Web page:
We had some surprising news at work today. Our top editor and our city editor both announced to the staff they are leaving at the end of September.
Our newsroom only consists of 13 people, so two people leaving is a big deal. There are uncertain times ahead, but I guess in a few weeks we will find out what happens next.
It made me think of more differences in the workplace. In Sweden, you usually have to give three months' notice for anything - leaving a job, leaving an apartment, etc. Here, you give two weeks. Why is that?
Everything seems to be shorter. Maternity leave is 12 weeks - unpaid. In Sweden, you get 480 days - that's 16 months - for new moms (or dads). And for the first 390 days, you get paid 80 percent of your salary.
No wonder there aren't many nannies or stay-at-home moms in Sweden. You CAN have a child AND a career without losing your mind. After a year or so, most people are ready to go back to work.
Vacation time is two weeks in the United States - 10 work days - unless you've worked at a company for more than five years, when it can increase by five days. In Sweden - and most of Europe, for that matter - you get five weeks of paid vacation. Several of these can be taken consecutively.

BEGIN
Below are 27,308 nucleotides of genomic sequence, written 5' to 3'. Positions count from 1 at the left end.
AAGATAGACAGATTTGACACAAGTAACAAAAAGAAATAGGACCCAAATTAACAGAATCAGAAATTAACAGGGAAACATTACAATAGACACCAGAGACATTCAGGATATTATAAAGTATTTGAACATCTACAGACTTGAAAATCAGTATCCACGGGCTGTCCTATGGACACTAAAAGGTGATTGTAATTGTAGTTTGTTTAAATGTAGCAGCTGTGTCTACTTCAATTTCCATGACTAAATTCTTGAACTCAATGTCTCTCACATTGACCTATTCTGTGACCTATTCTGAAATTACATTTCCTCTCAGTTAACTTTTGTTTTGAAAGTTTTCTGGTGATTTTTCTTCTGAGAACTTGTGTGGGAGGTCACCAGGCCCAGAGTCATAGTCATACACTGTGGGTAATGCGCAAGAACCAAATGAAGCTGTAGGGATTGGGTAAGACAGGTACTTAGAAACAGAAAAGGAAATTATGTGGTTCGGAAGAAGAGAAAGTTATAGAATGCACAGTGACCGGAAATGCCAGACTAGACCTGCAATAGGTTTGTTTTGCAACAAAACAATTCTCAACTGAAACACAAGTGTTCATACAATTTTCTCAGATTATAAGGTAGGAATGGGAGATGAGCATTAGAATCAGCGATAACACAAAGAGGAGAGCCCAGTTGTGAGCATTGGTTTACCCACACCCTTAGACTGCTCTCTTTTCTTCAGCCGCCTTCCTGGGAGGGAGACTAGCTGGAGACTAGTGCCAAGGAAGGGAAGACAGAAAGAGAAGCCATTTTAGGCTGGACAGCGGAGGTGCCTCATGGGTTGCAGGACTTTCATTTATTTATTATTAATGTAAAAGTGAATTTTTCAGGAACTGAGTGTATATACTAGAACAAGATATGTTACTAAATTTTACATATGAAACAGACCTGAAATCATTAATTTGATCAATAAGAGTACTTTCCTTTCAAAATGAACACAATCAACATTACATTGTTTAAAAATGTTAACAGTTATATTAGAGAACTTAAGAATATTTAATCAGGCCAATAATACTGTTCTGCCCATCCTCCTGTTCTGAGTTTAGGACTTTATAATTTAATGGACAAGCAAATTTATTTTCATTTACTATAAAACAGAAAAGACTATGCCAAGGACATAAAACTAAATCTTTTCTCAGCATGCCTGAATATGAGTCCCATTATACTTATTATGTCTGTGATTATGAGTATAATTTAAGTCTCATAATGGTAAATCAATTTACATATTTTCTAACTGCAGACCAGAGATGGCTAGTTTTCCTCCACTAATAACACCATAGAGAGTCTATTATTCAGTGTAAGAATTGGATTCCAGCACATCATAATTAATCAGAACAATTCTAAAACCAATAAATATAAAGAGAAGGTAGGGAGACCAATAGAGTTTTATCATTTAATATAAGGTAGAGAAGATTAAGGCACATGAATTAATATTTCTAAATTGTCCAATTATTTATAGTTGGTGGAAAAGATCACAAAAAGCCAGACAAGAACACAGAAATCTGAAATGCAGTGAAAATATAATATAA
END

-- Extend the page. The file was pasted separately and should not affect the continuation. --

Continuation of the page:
One year, my dad had to work during some of his vacation time. His boss had to - by law - make it up to him. The following summer, my dad had 10 weeks off. He didn't work for almost three months - and he got paid for every single day.
Still, I just read a brief in Nordstjernan - a Swedish-American newspaper I used to work for - that Sweden has one of Europe's highest absentee rates at work. Swedish employees call in sick often, and they still get most of their pay.
In order to combat this, large Swedish companies are now offering gym memberships, masseuses and breakfast baskets in the office. Said one Swedish psychologist, "When you're happier, when you're more satisfied with your working conditions, then you perform at work."
I could sure use a massage after a long day in front of the computer...